Anthony Michael Hall: An Appreciation


In 1984, when the movies needed a young lad to ask Molly Ringwald in exactly the right way if he could borrow her underpants for ten minutes, only one young lad would do. Already, in another picture, he had asked Chevy Chase to bring him to Wally World, also in exactly the right way, and by the time he’d arrived at this moment of truth with Ms. Ringwald, you could sense the cohesion of a cultural destiny. He was Anthony Michael Hall, and he would be ours forever.

Let me use this space to say how much I have enjoyed his work. No, he hasn’t died or anything. At least I don’t think he has. Wow, wouldn’t that be terrible? Like one of those end-of-an-era things, but with an era that isn’t done. I mean, when an Ossie Davis goes, or an Arthur Miller, it’s a huge loss, but it makes sense; you knew it was coming. No way is time up for Hall’s generation.

Well, maybe for Robert Downey, Jr. He’s someone you half expect to check out at any moment, and in a manner that won’t be pretty. Or maybe, in a way, it will. It’ll be Hollywood, fireworks. It’ll suit him. That crazy bastard’s already on borrowed time anyway, right?

Hall, though? He seems unfinished. Look, this guy made it through the ringer of child stardom pretty well when you think about it. Better than some. How many of those people would you really want to have a beer with nowadays? Oh, wait, is he not drinking now? Club soda then. Anyway, with him, there’s some humility there, some recognition of what life has given and taken, which reads on his face, honestly, appealingly.

I think that’s why his ownership of the character in the Dead Zone show—injured, weary, apart, miraculously and dubiously gifted—is so total. It’s a pretty dusky show, emotionally, but look how his humor somehow makes it in there. Now, I loved Christopher Walken in that role, and sometimes I think the movie of it was my favorite thing that both he and David Cronenberg ever did. I didn’t think I’d go for the TV version, but it caught me. And it’s all about Hall. Really. He produces it too. I’m telling you, he’s got some surprises in him yet.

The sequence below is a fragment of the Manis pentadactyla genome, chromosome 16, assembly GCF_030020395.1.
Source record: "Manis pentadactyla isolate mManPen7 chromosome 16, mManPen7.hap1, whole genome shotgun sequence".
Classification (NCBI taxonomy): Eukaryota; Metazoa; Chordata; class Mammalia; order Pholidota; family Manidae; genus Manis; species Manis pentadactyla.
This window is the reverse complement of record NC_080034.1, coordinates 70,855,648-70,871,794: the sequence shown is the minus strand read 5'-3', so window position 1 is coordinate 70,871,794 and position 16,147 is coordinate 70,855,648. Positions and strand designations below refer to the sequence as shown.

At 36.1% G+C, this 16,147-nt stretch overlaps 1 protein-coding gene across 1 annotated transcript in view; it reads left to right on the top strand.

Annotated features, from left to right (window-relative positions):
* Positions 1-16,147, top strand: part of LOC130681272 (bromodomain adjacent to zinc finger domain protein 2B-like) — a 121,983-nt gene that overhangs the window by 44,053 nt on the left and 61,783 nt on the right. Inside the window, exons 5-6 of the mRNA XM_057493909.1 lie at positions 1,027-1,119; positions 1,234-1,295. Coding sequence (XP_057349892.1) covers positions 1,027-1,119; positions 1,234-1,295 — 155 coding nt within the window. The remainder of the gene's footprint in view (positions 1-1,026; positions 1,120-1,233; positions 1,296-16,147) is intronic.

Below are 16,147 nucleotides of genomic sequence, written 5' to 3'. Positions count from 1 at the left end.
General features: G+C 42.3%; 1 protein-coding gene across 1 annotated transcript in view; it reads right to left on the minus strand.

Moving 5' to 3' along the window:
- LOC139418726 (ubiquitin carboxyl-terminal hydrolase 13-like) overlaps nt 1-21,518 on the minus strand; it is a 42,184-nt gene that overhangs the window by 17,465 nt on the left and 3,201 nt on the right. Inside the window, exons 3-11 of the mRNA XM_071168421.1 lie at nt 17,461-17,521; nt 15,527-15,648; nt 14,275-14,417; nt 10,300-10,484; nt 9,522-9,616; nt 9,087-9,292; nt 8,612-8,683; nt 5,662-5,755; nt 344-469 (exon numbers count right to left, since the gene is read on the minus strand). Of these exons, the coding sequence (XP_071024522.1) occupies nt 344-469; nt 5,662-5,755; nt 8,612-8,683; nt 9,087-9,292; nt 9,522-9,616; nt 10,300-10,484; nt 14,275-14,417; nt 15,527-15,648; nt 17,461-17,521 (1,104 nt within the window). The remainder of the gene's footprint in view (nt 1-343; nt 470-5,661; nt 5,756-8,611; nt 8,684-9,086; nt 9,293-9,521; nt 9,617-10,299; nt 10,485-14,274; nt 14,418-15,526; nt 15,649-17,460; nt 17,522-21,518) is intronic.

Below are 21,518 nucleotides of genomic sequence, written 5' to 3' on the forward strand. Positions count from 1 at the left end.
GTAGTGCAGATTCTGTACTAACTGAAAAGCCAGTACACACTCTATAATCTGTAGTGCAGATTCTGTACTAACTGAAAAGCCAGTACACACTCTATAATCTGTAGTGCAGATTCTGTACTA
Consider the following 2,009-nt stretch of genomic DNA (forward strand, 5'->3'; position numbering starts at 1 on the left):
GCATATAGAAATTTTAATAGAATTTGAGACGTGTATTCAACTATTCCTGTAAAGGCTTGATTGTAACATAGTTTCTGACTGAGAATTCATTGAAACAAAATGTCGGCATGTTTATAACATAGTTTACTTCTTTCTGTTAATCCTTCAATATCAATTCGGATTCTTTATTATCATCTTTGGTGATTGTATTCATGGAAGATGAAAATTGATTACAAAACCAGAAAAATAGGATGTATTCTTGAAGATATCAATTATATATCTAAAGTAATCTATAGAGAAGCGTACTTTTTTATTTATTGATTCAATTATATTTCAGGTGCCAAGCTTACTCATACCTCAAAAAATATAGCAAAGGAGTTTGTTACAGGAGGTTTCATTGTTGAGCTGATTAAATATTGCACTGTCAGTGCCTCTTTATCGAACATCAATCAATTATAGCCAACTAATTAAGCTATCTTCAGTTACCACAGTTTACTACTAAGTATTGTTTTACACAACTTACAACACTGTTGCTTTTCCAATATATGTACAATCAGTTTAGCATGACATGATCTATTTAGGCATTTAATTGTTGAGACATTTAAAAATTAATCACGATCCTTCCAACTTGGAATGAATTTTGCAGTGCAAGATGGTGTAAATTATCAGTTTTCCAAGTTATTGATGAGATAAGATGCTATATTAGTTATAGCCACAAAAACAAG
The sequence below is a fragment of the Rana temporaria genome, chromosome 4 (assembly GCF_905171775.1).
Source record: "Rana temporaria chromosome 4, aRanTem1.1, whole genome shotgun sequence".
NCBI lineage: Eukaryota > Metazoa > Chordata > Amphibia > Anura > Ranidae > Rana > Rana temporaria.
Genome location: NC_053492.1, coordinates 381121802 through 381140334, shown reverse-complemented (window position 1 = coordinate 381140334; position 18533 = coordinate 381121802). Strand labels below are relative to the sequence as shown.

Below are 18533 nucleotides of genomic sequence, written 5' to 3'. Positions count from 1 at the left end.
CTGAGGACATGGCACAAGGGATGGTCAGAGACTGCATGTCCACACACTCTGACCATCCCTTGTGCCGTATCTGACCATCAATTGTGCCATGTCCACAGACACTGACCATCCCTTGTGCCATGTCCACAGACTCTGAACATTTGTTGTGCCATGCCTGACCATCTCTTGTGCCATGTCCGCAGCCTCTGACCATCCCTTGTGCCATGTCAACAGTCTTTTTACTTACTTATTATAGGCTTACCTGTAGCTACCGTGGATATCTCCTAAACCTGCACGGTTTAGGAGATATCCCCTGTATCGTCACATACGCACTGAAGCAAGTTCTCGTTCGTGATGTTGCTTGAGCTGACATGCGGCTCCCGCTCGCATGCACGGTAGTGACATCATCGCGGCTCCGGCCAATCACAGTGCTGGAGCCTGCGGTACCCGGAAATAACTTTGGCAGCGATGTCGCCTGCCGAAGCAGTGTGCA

It may sound nuts to you, but I can imagine him aging into some kind of American Victor Sjostrom, tapped at eighty-something to anchor some 21st-century masterpiece, the equivalent of Wild Strawberries for a generation that’s barely out of diapers right now. You watch.

Meanwhile, having rounded 35, he’s now starting to look a little like Steve McQueen. Have you noticed? That threw me at first, but I’ve gotten used to it, and actually, I think it suits him. I saw McQueen in Bullitt again recently, and I was thinking that if they go through with the probably stupid idea of remaking it, they should give Hall a call.

See, McQueen, on a good day, had charisma like one of those Easter Island heads. Know what I mean? With those heads, what you see is pretty much what you get, but it is hard to take your eyes off them. Anyway, Hall, if you put him behind the wheel of an old Mustang and send him into the hilly haze of San Francisco at a hundred miles and hour, might just, I don’t know, take it further. Yeah. He’d look good.

It’s been on my mind because a while ago AMC showed Sixteen Candles, from which that geek of his seems in hindsight like a never-bettered prototype. AMC used to be called American Movie Classics, sort of in the way KFC used to be called Kentucky Fried Chicken. The fast-food franchise wanted to downplay the “Fried” part, and I guess the movie channel, whose more recent broadcasts include Hard Target, apparently wants to downplay the “Classics” part. Well, let me tell you why Jean-Claude Van Damme is no Anthony Michael Hall.

No, right, no need.

But more important: Before too long the people who won’t call Sixteen Candles a classic will be dead and those of us who grew up on it will be in charge. We should get them to do a whole series of his movies.

They could call it AMH on AMC.

He’s funny, beguiling, insouciantly sincere. Is that such an achievement? Sure it is, on a couple of levels. For one thing, born Michael Anthony Thomas Charles Hall in Boston, he apparently had the potential to become a serious Brahmin asshole. For another thing, well, see Weird Science again and try not to have a good time.

Or—hello? The Breakfast Club? I mean, for crying out loud.

Grateful though Hall was to John Hughes, he reportedly turned down the part of Ferris Bueller. That took balls. So did complaining about Stanley Kubrick’s fussiness enough to get himself canned from Full Metal Jacket, though I wish we could have seen him instead of Matthew Modine in that. I think we lost him after Johnny Be Good. A Gnome Named Gnorm couldn’t have helped. He played Bill Gates and Def Leppard producer Mutt Lange in TV movies, and I’m going to give him those. Casting him as a kind of Henry Higgins to Will Smith in Six Degrees of Separation was inspired, even if, like just about everybody else in that cast, he seemed to have a rough go of the movie’s inert theatricality. I don’t believe I’ve seen much of his year on Saturday Night Live. I should.

You may be thinking, okay, anybody who likes Anthony Michael Hall so much must know a thing or two about geekdom, from the inside. Hey, congratulations, Sherlock.

I’m not saying honorary Oscar or anything like that. Just that I don’t want to think about where we’d be without him. Just a thanks and a pat on the back.

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